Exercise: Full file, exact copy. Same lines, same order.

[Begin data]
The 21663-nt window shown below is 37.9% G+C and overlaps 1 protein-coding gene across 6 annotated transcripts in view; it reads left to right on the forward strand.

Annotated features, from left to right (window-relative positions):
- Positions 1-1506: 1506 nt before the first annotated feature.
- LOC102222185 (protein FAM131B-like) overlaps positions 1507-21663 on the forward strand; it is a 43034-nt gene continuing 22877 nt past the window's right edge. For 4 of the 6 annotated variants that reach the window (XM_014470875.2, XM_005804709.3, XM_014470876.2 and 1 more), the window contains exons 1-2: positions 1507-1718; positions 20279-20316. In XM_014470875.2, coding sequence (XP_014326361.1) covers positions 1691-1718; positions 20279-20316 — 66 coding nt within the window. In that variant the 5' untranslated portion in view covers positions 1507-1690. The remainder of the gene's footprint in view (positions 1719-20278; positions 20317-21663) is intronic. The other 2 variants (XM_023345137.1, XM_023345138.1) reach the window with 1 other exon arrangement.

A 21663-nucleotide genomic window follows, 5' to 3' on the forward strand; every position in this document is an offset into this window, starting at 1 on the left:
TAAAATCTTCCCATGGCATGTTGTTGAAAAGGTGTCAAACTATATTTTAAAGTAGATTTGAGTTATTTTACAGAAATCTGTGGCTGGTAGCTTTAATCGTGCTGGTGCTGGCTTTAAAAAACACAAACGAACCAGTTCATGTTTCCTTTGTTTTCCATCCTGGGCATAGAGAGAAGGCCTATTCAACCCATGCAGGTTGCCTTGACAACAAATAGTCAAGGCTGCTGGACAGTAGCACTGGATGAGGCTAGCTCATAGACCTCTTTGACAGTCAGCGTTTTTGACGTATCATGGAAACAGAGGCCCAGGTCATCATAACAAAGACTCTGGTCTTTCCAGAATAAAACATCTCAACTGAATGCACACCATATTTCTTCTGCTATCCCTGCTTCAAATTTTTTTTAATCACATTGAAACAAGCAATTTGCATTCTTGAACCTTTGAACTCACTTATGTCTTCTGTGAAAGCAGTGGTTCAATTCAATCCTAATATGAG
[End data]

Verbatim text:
The 21663-nt window shown below is 37.9% G+C and overlaps 1 protein-coding gene across 6 annotated transcripts in view; it reads left to right on the forward strand.

Annotated features, from left to right (window-relative positions):
- Positions 1-1506: 1506 nt before the first annotated feature.
- LOC102222185 (protein FAM131B-like) overlaps positions 1507-21663 on the forward strand; it is a 43034-nt gene continuing 22877 nt past the window's right edge. For 4 of the 6 annotated variants that reach the window (XM_014470875.2, XM_005804709.3, XM_014470876.2 and 1 more), the window contains exons 1-2: positions 1507-1718; positions 20279-20316. In XM_014470875.2, coding sequence (XP_014326361.1) covers positions 1691-1718; positions 20279-20316 — 66 coding nt within the window. In that variant the 5' untranslated portion in view covers positions 1507-1690. The remainder of the gene's footprint in view (positions 1719-20278; positions 20317-21663) is intronic. The other 2 variants (XM_023345137.1, XM_023345138.1) reach the window with 1 other exon arrangement.

A 21663-nucleotide genomic window follows, 5' to 3' on the forward strand; every position in this document is an offset into this window, starting at 1 on the left:
TAAAATCTTCCCATGGCATGTTGTTGAAAAGGTGTCAAACTATATTTTAAAGTAGATTTGAGTTATTTTACAGAAATCTGTGGCTGGTAGCTTTAATCGTGCTGGTGCTGGCTTTAAAAAACACAAACGAACCAGTTCATGTTTCCTTTGTTTTCCATCCTGGGCATAGAGAGAAGGCCTATTCAACCCATGCAGGTTGCCTTGACAACAAATAGTCAAGGCTGCTGGACAGTAGCACTGGATGAGGCTAGCTCATAGACCTCTTTGACAGTCAGCGTTTTTGACGTATCATGGAAACAGAGGCCCAGGTCATCATAACAAAGACTCTGGTCTTTCCAGAATAAAACATCTCAACTGAATGCACACCATATTTCTTCTGCTATCCCTGCTTCAAATTTTTTTTAATCACATTGAAACAAGCAATTTGCATTCTTGAACCTTTGAACTCACTTATGTCTTCTGTGAAAGCAGTGGTTCAATTCAATCCTAATATGAG